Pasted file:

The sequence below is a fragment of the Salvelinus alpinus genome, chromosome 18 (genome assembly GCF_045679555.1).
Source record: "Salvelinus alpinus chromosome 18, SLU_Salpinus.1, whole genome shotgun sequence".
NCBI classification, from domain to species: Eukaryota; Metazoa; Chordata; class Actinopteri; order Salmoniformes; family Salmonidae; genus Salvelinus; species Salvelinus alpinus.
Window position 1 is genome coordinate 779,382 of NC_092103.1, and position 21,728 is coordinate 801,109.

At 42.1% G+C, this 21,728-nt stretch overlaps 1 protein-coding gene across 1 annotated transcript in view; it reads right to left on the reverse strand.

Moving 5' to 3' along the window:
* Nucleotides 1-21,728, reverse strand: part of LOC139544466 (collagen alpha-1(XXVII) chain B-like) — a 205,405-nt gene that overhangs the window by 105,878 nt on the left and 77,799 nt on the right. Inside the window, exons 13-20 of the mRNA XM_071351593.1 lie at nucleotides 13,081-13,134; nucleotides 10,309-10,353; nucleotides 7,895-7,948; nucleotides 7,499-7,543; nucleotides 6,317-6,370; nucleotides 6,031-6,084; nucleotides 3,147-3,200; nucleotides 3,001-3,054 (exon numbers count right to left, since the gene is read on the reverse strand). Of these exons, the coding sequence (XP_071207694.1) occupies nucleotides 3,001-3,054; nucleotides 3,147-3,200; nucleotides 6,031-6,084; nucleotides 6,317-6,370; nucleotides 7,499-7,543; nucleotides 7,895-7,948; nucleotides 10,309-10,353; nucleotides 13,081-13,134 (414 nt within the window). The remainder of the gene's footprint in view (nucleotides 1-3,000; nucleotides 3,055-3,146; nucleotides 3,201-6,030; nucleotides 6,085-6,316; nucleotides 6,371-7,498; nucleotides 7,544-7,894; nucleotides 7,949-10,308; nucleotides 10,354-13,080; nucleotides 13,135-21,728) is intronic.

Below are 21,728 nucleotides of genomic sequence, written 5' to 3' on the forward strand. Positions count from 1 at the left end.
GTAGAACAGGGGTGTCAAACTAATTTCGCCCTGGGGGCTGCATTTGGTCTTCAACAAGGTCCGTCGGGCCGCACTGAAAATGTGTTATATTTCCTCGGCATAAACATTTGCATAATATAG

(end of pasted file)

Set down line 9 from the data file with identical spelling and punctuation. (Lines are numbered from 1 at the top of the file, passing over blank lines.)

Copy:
GTAGAACAGGGGTGTCAAACTAATTTCGCCCTGGGGGCTGCATTTGGTCTTCAACAAGGTCCGTCGGGCCGCACTGAAAATGTGTTATATTTCCTCGGCATAAACATTTGCATAATATAG